San Mateo Union High School District students will be issued pass or fail grades for the spring semester disrupted by the threat of COVID-19, according to a proposal being considered by officials.
The district Board of Trustees is slated Tuesday, April 7, to temporarily postpone letter grades as education officials attempt to identify the proper fashion of tracking achievement for students learning remotely.
Noting the move to the credit system is not an ideal outcome, Superintendent Kevin Skelly framed the proposal as the best available option for a school community shaken by the global pandemic.
“We’ve never seen anything like this, when we look at the totality of the issues,” said Skelly.
Following a stay-at-home order from health officials seeking to limit the spread of coronavirus, the high school district shuttered all campuses and moved entirely online last month.
Since then, officials have worked diligently to accommodate students who are balancing a variety of unique challenges while also taking classes, said Skelly.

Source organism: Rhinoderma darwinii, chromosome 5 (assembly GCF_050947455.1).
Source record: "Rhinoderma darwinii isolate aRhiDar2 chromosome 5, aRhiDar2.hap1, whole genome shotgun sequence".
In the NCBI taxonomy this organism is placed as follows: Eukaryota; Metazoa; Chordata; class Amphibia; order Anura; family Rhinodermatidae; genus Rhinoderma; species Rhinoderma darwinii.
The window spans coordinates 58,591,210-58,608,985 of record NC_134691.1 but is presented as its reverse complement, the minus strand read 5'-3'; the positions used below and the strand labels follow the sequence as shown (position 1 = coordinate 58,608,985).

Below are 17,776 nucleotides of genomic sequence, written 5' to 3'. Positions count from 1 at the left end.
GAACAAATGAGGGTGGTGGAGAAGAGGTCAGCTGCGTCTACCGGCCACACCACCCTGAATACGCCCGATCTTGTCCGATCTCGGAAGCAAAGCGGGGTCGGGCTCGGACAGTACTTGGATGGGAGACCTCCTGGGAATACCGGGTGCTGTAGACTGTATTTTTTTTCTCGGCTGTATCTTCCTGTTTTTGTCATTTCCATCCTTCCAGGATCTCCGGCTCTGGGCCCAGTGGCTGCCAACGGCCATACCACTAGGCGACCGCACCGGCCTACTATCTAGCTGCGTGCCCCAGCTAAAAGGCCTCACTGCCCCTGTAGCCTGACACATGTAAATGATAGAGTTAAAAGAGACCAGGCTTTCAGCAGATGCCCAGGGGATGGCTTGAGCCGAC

Many students are sharing computers, competing for limited space at home with parents also working remotely while managing additional obligations such as caring for younger siblings, officials have said.
Considering the unique circumstances, as well as the challenges faced by teachers working outside of their classroom, Skelly said he felt it was best to adopt a more general grading scale.
“The way to go here is credit/no credit,” he said.
He balanced that perspective by acknowledging the proposed system is not fair to students who worked hard all semester to earn good grades, which will no longer be assessed in the same fashion.
“This is a super hard discussion,” he said, recognizing those who may be upset with the proposal.
College admissions are another issue which must be considered, said Skelly, who expected an entire system will be upended by the mandated remote learning arrangements and subsequent adjustments by local officials.
“I think this is going to be an admission season unlike any other,” he said, acknowledging that many colleges and universities have committed to more lenient standards for those whose education was interrupted by the virus.
But despite the shortcomings of the pass or fail system, Skelly said officials ultimately felt it was the best available option to meet the needs of the entire school community.
Furthermore, he noted the proposed transition is not an offer for students to shirk their academic obligations for the rest of the school year.
“We’re not going to just give away credit,” he said.
The San Mateo Union High School District Board of Trustees meets remotely 5 p.m. Tuesday, April 7. Visit https://www.smuhsd.org/Page/2235 for more information on ways to participate.